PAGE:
Global price increase around 6 percent Union concerned about rising food pricesPOSTED: 08/10/12 12:11 PM
St. Maarten – “There is no clarity in direction. Everyone is doing as they please and no one is focusing on commodities.” These sentiments were expressed by president of the Windward Islands Chamber of Labour Unions, Theophilus Thompson yesterday as he commented on the rising cost of living in this country.
Thompson said that not only this present political administration is to blame but previous governments as well for not heeding the complaints of workers.
“The situation on St.Maarten is not as it should be when it comes to the plight of the workers …everyone is complaining about the high cost of living.”
The union called for the situation to be addressed in a comprehensive manner recommending that there be even stricter controls on food prices, adding that the control on imported products can result in better monitoring of retail prices. It must start from customs, Thompson suggested.
“We need to have some form of control as far as the “bill of lading, invoicing, manufacturer and wholesaler prices are concerned.”
He provided two vivid examples of how consumers were being affected by rising prices. Because of the island’s duty free ports, neighboring islands purchase large quantities of food items here. However, Thompson said that upon investigating these islands were found to be selling these same commodities at prices lower than St.Maarten.
“When you compare prices on St.Maarten with neighboring islands, the price is so much cheaper there.”
Only civil servants and teachers clearly benefit from cost of living adjustments, which exist to cushion the effects of price increases on an individual’s salary.
Via a structured system, it is an increase in pay that is intended to keep the buying power of an employee’s salary the same during a period of inflation. Without a cost-of-living raise, the declining value of the dollar would leave workers with less ‘real money’ in their pockets.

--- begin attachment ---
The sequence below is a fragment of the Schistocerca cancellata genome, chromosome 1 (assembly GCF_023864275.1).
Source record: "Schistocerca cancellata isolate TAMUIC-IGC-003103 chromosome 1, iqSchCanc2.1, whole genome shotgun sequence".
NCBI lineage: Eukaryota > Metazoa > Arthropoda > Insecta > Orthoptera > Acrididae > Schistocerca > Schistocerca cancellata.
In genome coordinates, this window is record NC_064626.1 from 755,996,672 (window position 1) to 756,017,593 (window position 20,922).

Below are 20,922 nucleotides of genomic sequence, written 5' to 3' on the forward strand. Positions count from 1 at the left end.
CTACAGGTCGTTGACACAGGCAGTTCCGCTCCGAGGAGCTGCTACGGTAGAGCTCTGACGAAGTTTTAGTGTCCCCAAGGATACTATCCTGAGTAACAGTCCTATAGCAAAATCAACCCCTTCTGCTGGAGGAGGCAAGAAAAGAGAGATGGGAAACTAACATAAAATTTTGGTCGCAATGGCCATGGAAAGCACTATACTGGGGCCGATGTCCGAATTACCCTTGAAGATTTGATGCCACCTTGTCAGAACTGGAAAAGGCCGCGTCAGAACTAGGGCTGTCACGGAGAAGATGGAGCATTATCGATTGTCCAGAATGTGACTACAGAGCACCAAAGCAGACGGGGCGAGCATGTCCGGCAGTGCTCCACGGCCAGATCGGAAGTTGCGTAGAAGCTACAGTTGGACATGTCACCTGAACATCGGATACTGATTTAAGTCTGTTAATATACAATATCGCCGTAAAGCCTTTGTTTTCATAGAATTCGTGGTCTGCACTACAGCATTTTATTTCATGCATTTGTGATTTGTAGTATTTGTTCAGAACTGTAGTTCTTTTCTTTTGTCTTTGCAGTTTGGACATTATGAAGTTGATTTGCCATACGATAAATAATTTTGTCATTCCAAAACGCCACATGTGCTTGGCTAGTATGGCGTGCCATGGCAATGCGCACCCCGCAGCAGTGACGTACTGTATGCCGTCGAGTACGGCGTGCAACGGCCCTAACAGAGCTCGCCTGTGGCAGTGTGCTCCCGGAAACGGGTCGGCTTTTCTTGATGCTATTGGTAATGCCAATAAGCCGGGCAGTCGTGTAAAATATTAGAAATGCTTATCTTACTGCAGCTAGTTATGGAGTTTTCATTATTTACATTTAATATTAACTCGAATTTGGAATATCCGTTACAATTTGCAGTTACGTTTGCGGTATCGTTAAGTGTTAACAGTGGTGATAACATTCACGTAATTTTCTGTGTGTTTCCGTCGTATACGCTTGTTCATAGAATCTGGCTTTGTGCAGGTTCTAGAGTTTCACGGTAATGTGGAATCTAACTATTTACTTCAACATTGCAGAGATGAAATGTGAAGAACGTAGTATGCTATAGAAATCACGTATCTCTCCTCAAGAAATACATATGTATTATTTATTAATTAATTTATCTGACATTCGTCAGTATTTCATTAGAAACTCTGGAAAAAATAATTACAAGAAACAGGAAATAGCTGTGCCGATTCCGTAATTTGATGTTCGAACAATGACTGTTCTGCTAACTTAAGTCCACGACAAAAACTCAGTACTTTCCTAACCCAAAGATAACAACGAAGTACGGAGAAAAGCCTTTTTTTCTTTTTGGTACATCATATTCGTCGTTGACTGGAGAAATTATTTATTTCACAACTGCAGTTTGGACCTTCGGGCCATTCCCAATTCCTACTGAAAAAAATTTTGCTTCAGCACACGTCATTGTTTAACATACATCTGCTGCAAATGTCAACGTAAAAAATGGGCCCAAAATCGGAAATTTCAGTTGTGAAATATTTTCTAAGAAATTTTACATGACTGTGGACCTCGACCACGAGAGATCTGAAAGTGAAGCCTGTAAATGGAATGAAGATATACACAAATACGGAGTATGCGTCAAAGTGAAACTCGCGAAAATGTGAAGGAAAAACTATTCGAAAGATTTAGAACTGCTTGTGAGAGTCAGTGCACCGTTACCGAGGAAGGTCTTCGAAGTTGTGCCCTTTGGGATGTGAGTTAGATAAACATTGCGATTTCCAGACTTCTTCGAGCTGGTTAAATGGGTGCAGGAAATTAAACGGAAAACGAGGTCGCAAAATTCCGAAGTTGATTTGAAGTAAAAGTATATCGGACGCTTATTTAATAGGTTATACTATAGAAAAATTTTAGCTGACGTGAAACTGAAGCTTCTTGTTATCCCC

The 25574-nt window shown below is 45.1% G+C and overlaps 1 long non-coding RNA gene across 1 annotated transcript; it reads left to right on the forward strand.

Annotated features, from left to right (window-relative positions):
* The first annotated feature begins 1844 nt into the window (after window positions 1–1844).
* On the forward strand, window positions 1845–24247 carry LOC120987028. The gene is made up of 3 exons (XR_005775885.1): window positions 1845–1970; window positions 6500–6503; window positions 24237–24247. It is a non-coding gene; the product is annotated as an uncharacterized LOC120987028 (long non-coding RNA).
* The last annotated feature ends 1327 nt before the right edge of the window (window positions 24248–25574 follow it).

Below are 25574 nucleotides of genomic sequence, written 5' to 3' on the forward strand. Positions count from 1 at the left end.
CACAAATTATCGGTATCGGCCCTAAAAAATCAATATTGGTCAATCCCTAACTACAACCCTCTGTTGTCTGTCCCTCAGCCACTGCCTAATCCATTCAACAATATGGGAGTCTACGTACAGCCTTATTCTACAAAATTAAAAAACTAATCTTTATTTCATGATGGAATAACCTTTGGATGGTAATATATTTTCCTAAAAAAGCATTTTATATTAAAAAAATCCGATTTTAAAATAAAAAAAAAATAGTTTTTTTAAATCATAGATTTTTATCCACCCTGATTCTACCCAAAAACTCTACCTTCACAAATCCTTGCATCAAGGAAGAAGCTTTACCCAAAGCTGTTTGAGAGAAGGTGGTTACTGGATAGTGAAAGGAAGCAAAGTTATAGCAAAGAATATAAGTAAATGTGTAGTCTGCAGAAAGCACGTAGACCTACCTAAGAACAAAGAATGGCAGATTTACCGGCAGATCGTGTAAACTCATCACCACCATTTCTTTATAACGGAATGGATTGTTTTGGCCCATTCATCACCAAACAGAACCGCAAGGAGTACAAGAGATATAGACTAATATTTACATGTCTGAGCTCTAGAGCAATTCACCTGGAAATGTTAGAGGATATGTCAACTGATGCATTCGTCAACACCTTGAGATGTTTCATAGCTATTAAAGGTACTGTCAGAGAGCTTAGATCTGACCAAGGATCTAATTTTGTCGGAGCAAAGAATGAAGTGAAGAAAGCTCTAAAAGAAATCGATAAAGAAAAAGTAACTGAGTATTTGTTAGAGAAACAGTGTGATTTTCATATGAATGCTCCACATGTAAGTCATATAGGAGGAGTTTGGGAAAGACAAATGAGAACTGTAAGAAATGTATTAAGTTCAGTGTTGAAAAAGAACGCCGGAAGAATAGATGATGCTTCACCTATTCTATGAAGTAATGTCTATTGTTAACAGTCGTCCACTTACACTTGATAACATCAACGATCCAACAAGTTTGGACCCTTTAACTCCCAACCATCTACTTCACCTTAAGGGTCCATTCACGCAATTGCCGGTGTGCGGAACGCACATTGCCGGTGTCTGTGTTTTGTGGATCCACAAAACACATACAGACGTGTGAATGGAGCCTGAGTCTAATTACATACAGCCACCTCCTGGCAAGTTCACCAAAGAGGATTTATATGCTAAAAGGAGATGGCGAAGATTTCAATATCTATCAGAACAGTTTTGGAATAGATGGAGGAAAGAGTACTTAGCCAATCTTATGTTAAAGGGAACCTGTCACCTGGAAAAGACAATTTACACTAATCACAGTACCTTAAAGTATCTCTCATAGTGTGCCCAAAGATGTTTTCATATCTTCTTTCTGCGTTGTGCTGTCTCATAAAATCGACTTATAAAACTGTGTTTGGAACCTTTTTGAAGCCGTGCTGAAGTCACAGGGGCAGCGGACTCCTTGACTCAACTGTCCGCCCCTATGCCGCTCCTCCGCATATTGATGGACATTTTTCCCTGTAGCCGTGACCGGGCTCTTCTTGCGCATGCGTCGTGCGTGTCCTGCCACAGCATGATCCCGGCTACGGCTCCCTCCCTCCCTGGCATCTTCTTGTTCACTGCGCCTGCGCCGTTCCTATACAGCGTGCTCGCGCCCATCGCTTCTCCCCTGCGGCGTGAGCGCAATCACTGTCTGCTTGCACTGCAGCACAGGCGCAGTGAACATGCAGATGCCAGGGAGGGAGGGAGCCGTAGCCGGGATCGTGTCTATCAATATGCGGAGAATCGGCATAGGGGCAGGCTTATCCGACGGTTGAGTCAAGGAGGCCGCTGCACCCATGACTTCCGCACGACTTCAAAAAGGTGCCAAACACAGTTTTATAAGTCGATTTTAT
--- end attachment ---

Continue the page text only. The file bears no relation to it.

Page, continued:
The private sector is only restricted from paying lower than the gross minimum wage for a 40 hour workweek which now stands at 1379.70 guilders ($ 766.50) and 1655.70 guilders per month ($919.83) for a 48 hour work week.
“Every month things increase here by 5 percent or 10 percent. But employers are refusing to give any salary adjustments even though the cost of living increases,” Thompson decried.
On July 7, Today reported that based on the information provided by the Department of Statistics on the Consumer Price Index, St. Maarten’s food commodity prices showed considerable increases over the past twelve months (June 2011 to June 2012). As of February this year, food prices have been inflated by double-digit percentages, reaching a peak inflation of 13.7 percent in June 2012. The food category accounts for 10 percent of the consumer basket and the relative effect that the inflation recorded in this category has on the total consumer inflation rate is approximately 28 percent.
Thompson said that the union plans to formally raise its concerns with the Minister of Economic Affairs, Transportation, Tourism and Telecommunication Romeo Pantophlet.
The St.Maarten situation may also be a mirror of what is occurring internationally.
Global food prices rose six per cent in July after dropping for three months, largely because of a hike in the price of grains and sugar, the UN Food and Agricultural Organization (FAO) said on Thursday as well.
The FAO’s Food Price Index, a monthly measure of changes in a basket of food commodities, was 12 points higher at 213 points but remains far off the record 238 points reached in February 2011, a statement said.
Drought in the United States, weather problems in places like Brazil, India and Australia and high oil prices have all been blamed for the hike in food prices.
Higher food prices usually mean higher import bills for countries that do not produce enough food domestically.